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Is there a middle way? Substance use, couples work and domestic abuse

Galvani, S. (2009)

This is a presentation which looks at the role of substance use agencies and couples work, exploring issues of safety and risk; it also puts forward a new model of working.

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Every Family Matters: An in-depth review of family law in Britain

The Centre For Social Justice (2009)

This review is looks at how the law, legal procedures and processes, and ancillary functions might better support and encourage stability and commitment in relationships. Please see section 4 for Domestic Violence and Abuse.

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Family Intervention Projects: An Evaluation of their Design, Set-up and Early Outcomes

White, C. et al. (2008)

50 Family Intervention Projects (FIPs) were set up as part of the Respect Action Plan, launched in January 2006 (expanded to 67 in 08-09). These projects aimed to reduce anti-social behaviour (ASB) perpetrated by the most anti-social and challenging families, prevent cycles of homelessness due to ASB and achieve the five Every Child Matters outcomes for children and young people. FIPs use an 'assertive' and 'persistent' style of working to challenge and support families to address the root causes of their ASB, for example to help with parenting and health problems. Following successful independent evaluation the FIP model is being adapted to support and challenge other families who may not be anti-social but have significant problems such as drug and alcohol misuse, mental health problems, domestic violence, offending, long-term unemployment and poverty.
From April 2009 to March 2011 all local authorities are receiving funding for a FIP.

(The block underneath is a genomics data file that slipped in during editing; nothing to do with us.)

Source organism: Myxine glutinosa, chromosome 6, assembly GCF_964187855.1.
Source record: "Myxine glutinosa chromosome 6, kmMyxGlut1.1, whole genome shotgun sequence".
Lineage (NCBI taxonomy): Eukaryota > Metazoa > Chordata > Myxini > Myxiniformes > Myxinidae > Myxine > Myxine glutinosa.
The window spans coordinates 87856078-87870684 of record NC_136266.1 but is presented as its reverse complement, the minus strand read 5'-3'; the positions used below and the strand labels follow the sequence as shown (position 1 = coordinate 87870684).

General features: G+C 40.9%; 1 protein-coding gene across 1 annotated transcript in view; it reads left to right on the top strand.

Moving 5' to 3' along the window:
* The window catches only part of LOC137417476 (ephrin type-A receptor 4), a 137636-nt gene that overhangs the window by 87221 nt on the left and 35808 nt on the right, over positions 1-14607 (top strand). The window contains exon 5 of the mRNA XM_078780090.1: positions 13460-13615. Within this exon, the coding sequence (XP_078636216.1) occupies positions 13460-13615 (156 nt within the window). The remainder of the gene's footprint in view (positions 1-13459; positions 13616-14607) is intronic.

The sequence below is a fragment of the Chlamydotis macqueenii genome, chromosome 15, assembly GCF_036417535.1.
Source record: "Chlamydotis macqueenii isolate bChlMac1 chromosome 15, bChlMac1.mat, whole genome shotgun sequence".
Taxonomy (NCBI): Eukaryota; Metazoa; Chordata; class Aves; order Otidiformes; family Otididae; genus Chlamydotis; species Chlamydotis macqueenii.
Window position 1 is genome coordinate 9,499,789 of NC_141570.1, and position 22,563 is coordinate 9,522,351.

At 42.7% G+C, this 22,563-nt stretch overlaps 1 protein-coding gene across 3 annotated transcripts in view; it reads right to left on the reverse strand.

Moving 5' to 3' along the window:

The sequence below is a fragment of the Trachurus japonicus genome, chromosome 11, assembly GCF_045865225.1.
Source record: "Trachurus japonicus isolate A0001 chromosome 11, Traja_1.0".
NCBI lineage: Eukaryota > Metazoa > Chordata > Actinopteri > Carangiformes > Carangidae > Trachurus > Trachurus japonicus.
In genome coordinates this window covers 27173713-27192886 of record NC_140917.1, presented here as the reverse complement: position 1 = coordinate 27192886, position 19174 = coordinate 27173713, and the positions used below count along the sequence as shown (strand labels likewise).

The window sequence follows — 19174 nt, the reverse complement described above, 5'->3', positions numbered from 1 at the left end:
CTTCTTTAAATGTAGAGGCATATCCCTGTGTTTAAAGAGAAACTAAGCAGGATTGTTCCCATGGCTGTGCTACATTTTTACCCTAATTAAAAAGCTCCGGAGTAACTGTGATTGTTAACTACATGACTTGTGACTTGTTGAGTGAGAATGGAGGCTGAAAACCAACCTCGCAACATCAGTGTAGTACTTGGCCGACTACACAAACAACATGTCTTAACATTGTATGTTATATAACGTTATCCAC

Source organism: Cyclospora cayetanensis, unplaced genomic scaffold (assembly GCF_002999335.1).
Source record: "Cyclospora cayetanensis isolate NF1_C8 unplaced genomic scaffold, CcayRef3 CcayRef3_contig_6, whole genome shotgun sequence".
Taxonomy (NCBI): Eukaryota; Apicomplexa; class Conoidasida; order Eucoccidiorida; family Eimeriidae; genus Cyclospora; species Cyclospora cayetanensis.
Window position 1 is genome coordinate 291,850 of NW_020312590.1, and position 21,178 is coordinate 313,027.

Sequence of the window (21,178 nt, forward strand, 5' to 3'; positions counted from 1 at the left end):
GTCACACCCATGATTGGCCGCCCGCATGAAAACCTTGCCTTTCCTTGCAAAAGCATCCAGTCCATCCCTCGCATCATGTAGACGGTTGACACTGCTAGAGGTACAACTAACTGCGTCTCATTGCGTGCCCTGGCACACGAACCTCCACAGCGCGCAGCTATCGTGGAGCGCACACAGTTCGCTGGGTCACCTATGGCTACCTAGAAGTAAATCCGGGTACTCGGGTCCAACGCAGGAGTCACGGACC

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Common Couple Violence: What’s in a name?

Debbonaire, T. (2008)

This article featured in the Respect Newsletter (Winter 07/08) looks at some of the issues raised by the use of 'Common Couple Violence' and the implications of this terminology on our understanding and work with domestic violence.

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Bridging to change: expanding Relate’s capacity to provide work with clients who use domestic violence and abuse and to meet the needs of clients whose lives are affected by it.

Tunariu, A. D. (2007)

The purpose of this document is to present and discuss the review of three Domestic Violence and Abuse Prevention Programmes (DVA-PP) conducted at Relate Coventry and Relate Somerset, and in association with Relate Bournemouth, Poole and Christchurch. The scope of the review was to identify best practice, report on the learning gained from setting up these projects and the efforts to gather and record knowledge about working with perpetrators of violence within the context of integrated programmes. (It may also be useful to refer to the Relate Good Practice guidance which is referenced in Section B, below).